# Fast math on a vectors components

i have a vector say
vec4 a(1.0,2.0,3.0,4.0);

whats the best way of finding the product/sum of its parts ie

float answer = a.x * a.y * a.z * a.w;
float answer = a.x + a.y + a.z + a.w;

a.x+a.y+a.z+a.w is the same as dot4 between A and vec4(1).

a.xa.ya.za.w is harder; you probably need to swizzle and multiply twice. I e, a.xy = a.xza.yw; a.x *= a.y; It’s un-clear whether this is any faster than just writing out the expression.

doh, yeah should of gotten the dotproduct one

cheers this is quicker (5 instructions less from a quick check)
a.xy = a.xz*a.yw; a.x *= a.y

 hmmm i thought 5 was a bit much at the time, seems i forgot to multiple by another result which since i wasnt using the result was getting optimized away

This reminds me of C compiler technology
from 20 years ago, when (ab)(cd) could
compile to significantly faster code than
a
bcd on some platforms.

The GLSL compiler will probably never be very
good at optimising expressions, I guess, because
it has to be simple and quick enough to execute
entirely at application runtime.

There could be a need here for a code optimiser
to transform human authored GLSL code to some
more optimal GLSL code to hand feed the
compiler. Assembly should be a thing of the
past now when GLSL is here, but we still end
up exchanging ideas on how to hand feed the
compiler to trim down the number of assembly
level instructions for specific targets, so
there is definitely a need for better
optimisation tools here.

I thought I’d never say this, but in this
particular respect, the precompilation of
HLSL does seem like a better platform for
more complicated expression optimisations.

Originally posted by zed:
[b]doh, yeah should of gotten the dotproduct one

cheers this is quicker (5 instructions less from a quick check)
a.xy = a.xz*a.yw; a.x *= a.y[/b]
I’d recommend this instead to make the swizzles more friendly with ATI cards:

a.xy *= a.wz;
a.x *= a.y;

Originally posted by StefanG:
This reminds me of C compiler technology
from 20 years ago, when (ab)(cd) could
compile to significantly faster code than
a
bcd on some platforms.

abcd is essentially a(b*(cd)). There’s no parallelism possibly there without breaking the C standard (I guess some compiler flag could allow that though). (ab)(cd) on the other hand allows ab and cd to be computed in parallel on superscalar FPUs, which could be up to 50% faster.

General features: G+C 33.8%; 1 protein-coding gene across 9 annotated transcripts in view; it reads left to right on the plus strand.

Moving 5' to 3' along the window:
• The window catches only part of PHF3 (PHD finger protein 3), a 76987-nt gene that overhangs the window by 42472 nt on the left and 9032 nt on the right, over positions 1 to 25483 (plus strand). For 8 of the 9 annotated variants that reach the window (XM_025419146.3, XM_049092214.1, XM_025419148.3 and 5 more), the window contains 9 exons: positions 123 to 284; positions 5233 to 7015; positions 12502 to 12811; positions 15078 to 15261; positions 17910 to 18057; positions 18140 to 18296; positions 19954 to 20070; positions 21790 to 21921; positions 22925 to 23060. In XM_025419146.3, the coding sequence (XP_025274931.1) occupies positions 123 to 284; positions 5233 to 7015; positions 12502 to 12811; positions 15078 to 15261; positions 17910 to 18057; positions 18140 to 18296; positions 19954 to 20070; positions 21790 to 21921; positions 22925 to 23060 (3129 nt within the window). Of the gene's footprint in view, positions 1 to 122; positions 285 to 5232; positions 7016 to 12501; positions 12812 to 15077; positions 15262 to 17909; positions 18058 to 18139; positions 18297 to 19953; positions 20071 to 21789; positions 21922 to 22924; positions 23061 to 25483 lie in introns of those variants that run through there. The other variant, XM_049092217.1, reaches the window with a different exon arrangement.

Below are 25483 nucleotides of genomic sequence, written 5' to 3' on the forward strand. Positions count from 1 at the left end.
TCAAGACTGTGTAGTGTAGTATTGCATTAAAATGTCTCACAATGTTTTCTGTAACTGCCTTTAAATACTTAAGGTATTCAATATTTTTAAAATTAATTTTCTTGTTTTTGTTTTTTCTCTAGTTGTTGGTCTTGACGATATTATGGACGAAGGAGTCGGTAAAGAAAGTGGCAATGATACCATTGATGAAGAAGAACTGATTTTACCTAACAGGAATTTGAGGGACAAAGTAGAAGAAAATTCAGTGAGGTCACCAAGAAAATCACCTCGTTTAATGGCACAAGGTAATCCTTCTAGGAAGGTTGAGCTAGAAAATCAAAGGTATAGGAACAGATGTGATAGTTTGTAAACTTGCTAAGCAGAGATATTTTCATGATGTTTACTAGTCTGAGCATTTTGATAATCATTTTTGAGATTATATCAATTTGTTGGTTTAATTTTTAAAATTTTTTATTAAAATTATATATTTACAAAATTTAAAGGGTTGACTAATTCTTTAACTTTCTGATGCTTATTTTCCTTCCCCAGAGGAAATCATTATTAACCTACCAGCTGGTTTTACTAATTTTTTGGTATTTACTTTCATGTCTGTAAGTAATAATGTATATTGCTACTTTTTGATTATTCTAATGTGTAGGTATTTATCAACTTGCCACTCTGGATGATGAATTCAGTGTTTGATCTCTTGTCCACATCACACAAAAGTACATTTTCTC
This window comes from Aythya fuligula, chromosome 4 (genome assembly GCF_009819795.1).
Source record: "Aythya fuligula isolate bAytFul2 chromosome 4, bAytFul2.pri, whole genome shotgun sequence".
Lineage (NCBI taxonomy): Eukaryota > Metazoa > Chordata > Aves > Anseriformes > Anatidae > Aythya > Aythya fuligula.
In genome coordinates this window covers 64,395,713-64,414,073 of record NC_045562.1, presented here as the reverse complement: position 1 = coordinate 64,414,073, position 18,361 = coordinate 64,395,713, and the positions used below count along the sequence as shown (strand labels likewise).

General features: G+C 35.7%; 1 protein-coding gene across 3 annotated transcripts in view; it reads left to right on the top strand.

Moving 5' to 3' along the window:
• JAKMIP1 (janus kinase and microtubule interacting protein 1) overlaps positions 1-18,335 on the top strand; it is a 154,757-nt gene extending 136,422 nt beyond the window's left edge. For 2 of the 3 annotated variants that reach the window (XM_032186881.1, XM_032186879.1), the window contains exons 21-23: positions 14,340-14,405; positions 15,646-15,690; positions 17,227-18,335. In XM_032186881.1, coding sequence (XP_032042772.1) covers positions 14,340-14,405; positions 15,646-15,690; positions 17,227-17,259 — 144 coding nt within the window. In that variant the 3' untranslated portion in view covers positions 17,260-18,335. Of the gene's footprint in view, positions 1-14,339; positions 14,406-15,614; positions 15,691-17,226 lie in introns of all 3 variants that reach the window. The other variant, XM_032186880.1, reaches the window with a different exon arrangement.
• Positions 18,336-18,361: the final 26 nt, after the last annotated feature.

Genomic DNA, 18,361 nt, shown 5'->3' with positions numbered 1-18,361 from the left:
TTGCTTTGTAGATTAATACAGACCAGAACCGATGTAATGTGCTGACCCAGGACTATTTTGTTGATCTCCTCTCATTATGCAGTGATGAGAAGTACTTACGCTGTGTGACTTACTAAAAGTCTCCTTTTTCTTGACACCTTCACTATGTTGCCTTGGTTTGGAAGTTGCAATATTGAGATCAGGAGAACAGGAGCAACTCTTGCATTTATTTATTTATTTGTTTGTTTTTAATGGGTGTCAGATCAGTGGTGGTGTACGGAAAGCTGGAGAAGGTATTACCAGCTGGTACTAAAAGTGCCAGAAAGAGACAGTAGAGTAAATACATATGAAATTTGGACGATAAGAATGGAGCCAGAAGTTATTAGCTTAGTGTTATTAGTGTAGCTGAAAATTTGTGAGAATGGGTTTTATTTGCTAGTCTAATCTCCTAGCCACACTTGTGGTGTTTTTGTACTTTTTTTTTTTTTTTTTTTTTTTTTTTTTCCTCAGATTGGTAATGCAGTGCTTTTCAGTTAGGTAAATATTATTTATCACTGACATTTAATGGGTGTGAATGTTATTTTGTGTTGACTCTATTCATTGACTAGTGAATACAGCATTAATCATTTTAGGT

Originally posted by StefanG:
The GLSL compiler will probably never be very
good at optimising expressions, I guess, because
it has to be simple and quick enough to execute
entirely at application runtime.

Don’t know about that. It’s pretty good already. Yes, there are some corner cases where you need to tweak the code a bit for the compiler to see optimization opportunities, but most of the time the GLSL compiler does a very good job already.

Originally posted by StefanG:
I thought I’d never say this, but in this
particular respect, the precompilation of
HLSL does seem like a better platform for
more complicated expression optimisations.

Actually, HLSL precompilation is a problem. If HLSL just dumped raw unoptimized code many shaders would actually run faster as that would leave that work to the driver’s optimizer, which knows more of what’s optimal for the underlying hardware. When HLSL is trying to optimize, it often means the real intent of the original shader is hidden to the driver.

abcd is essentially a(b*(cd)).
Sorry for nitpicking . It’s ((a * b) * c) * d because "
" has left-to-right associativity.

A good example for GLSL user optimizations is this:
vector = Matrix * Matrix * vector; // slow
vector = Matrix * (Matrix * vector); // fast

See the different instruction count?
The first needs 20 the second only 8!

Originally posted by Relic:
Sorry for nitpicking . It’s ((a * b) * c) * d because “*” has left-to-right associativity.

Actually, HLSL precompilation is a problem. If HLSL just dumped raw unoptimized code many shaders would actually run faster as that would leave that work to the driver’s optimizer, which knows more of what’s optimal for the underlying hardware. When HLSL is trying to optimize, it often means the real intent of the original shader is hidden to the driver.
It probably detects the hw and does it’s best to optimize which should be enough.
I don’t really know but D3D may even flag the shader as beeing already optimized to the driver.

vector = Matrix * Matrix * vector; // slow
vector = Matrix * (Matrix * vector); // fast

The thought had crossed my mind. I assume the driver is or will be smart enough to reduce instructions.

Originally posted by V-man: